Important Factors for Choosing a Suitable Rheological AdditiveWhen selecting one or more suitable rheological additives for a formulation, various factors must be considered. To begin with, it is the kind of coating system and method of application that play the most important role. Decorative paints for doors and window frames and emulsion paints for brushing or rolling make different demands on the rheological characteristics of a coating system than industrial coatings for application by spraying, roll coating, curtain coating or dipping. Since rheological additives can also influence film properties such as gloss, water resistance, weather stability, wash resistance and corrosion resistance, the intended application -- and consequently the specifications for the surface coating -- are of particular importance when selecting a rheological additive.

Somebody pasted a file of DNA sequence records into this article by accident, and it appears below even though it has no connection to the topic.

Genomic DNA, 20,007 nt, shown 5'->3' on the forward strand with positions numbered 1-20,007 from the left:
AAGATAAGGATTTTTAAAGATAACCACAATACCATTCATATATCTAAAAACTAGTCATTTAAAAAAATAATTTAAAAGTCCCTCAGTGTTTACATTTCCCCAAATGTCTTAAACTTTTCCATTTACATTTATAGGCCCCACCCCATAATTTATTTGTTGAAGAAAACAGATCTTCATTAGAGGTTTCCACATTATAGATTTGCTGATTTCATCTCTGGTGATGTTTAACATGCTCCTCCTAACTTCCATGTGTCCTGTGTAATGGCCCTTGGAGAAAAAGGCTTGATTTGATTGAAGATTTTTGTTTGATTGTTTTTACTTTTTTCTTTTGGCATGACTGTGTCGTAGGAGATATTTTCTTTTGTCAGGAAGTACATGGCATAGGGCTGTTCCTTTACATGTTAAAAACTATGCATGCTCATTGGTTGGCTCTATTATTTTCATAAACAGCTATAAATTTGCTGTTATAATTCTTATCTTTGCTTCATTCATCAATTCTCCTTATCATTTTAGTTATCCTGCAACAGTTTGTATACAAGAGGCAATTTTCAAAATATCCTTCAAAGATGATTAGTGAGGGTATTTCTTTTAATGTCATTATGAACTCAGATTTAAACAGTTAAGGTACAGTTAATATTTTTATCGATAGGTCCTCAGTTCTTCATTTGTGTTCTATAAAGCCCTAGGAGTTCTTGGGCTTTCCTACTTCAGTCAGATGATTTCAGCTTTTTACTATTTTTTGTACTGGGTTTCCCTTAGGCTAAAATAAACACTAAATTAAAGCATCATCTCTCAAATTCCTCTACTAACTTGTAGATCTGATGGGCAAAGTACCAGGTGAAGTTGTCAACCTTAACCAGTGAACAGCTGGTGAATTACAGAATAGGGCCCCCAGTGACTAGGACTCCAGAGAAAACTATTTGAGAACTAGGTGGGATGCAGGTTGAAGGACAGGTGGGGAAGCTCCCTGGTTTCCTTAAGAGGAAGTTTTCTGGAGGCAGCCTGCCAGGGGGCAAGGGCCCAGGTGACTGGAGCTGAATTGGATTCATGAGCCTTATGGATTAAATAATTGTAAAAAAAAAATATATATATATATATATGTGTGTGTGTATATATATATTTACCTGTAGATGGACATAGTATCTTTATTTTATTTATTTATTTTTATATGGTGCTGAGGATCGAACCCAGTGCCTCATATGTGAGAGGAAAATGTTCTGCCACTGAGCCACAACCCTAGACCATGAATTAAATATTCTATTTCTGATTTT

Type of Coating SystemWhich rheological additive is suitable for a given system depends on the coating formulation and, in particular, on the type of binder being used. The widest choice is with formulations based on polymer dispersions that can be combined very well with both non-associative and associative (apart from a few exceptions) thickeners. By nature, formulations with a high binder content react far better to the addition of associative thickeners than formulations with a low binder content (see Figure 6). The same can be said of fine dispersions, which respond far more intensively to the use of associative thickeners than coarse dispersions.
If, however, a thickener is needed for an emulsion (e.g., an epoxy or alkyd resin emulsion), the choice is somewhat more limited. Here, associative additives are generally ruled out because they thicken the emulsion merely through intrinsic association, which is not particularly effective. In such cases, alternatives would be high-polymer additives such as cellulose ethers or acrylate thickeners.